Skip to main content
Press Release

New Haven Pharmacy and Owner Agree to Pay $120,000 to Settle Controlled Substances Act Allegations

For Immediate Release
U.S. Attorney's Office, District of Connecticut

Vanessa Roberts Avery, United States Attorney for the District of Connecticut, and Stephen Belleau, Acting Special Agent in Charge of the Drug Enforcement Administration for New England, today announced that Cornerstone Pharmacy, Inc. (doing business as “Whalley Drug”), and its owner, Yong Kwon, have entered into a civil settlement agreement with the federal government and paid $120,000 to resolve allegations that they violated civil provisions of the Controlled Substances Act (“CSA”).

On June 22, 2021, the DEA served an Administrative Inspection Warrant on Whalley Drug, a retail pharmacy located in New Haven, owned by Kwon, a pharmacist.  During execution of the warrant, the DEA interviewed Kwon concerning patients who overdosed after filling prescriptions at Whalley Drug prescribed by certain area practitioners, and Kwon’s practices in filling prescriptions for controlled substances prescribed by area practitioners.  The DEA also audited Whalley Drug for its compliance with CSA recordkeeping requirements, which the government alleges revealed recordkeeping discrepancies for several controlled substances.

The government alleges that, between September 2017 and June 2021, Kwon and Whalley Drug filled prescriptions for controlled substances that had been issued without a legitimate medical purpose, in violation of the pharmacist’s corresponding responsibility to ensure that only valid prescriptions are dispensed.  The invalid prescriptions included prescriptions for controlled substances to individuals displaying red flags of abuse and addiction; prescriptions to individuals who received dangerous combinations of controlled substances, including the high-risk “holy trinity” drug combination of at least one opioid, benzodiazepine, and a muscle relaxant; excessive and unsafe amounts of benzodiazepines, including for extended periods of time; and one dosage unit of a controlled substance to an individual who was already concurrently receiving two additional dosage units of the same controlled substance from a different provider.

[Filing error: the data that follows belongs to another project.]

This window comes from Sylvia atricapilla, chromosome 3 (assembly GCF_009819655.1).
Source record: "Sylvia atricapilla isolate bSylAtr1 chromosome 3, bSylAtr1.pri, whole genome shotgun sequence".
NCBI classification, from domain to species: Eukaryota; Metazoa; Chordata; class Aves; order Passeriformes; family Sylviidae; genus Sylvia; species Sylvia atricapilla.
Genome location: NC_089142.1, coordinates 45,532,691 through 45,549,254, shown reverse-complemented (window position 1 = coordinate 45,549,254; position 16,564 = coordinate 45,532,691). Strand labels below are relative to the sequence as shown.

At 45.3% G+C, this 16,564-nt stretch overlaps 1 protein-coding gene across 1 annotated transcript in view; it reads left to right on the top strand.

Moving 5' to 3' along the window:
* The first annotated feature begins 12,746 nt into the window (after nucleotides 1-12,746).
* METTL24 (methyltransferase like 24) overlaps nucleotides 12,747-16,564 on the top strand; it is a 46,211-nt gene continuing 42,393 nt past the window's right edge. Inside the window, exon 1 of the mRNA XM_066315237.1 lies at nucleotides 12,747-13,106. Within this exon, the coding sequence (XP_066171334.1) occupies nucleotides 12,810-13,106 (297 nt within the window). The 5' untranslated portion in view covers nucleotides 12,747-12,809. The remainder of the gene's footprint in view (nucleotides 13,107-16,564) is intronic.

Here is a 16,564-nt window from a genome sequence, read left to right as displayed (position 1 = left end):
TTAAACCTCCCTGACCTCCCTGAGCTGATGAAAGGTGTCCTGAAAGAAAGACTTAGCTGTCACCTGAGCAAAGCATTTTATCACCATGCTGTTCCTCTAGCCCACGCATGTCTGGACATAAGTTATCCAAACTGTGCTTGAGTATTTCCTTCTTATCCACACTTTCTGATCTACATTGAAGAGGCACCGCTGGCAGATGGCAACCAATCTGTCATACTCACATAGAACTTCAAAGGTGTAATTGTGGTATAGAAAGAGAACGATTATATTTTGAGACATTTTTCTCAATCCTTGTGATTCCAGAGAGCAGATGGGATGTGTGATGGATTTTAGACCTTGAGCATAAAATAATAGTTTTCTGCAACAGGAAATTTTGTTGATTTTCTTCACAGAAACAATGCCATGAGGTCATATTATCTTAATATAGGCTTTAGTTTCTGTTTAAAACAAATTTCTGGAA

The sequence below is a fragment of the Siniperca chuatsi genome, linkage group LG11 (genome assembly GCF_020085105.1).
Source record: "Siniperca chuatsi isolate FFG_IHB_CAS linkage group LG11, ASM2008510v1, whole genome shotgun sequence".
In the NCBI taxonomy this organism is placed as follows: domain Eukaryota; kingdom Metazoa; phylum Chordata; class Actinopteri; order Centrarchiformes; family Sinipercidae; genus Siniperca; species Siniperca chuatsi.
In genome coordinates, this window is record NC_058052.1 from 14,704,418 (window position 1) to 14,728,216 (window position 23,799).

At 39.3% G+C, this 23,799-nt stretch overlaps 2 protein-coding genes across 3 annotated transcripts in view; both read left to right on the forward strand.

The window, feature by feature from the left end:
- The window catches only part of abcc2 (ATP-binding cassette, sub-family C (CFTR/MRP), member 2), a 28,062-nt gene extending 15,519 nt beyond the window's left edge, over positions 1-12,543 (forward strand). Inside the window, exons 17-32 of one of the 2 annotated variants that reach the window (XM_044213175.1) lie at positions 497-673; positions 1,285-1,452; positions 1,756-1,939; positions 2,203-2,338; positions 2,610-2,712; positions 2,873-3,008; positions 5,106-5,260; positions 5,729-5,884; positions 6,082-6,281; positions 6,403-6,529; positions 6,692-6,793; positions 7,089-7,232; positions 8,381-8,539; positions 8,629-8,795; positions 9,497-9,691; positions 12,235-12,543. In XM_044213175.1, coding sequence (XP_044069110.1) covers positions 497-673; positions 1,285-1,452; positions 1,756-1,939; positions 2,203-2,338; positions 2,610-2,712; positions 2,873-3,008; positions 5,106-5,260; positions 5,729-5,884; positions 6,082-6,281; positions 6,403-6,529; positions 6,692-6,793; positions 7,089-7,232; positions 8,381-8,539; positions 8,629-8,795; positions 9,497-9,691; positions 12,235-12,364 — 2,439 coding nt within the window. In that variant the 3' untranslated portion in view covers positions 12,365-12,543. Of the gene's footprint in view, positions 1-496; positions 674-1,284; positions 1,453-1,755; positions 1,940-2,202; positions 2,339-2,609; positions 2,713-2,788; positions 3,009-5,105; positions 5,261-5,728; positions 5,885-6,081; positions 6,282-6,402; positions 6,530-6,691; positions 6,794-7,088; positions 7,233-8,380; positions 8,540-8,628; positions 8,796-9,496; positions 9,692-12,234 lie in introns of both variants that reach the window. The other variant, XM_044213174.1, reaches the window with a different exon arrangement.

On June 22, 2021, Kwon agreed to voluntarily surrender the DEA license for Whalley Drug, which no longer operates as a retail pharmacy.

This investigation was conducted by the DEA’s Office of Diversion Control and the DEA New Haven’s Tactical Diversion Squad, with the assistance of the Connecticut Department of Consumer Protection, Drug Control Division.  This case was prosecuted by Assistant U.S. Attorney Sarah Gruber.

Updated April 22, 2024

Prescription Drugs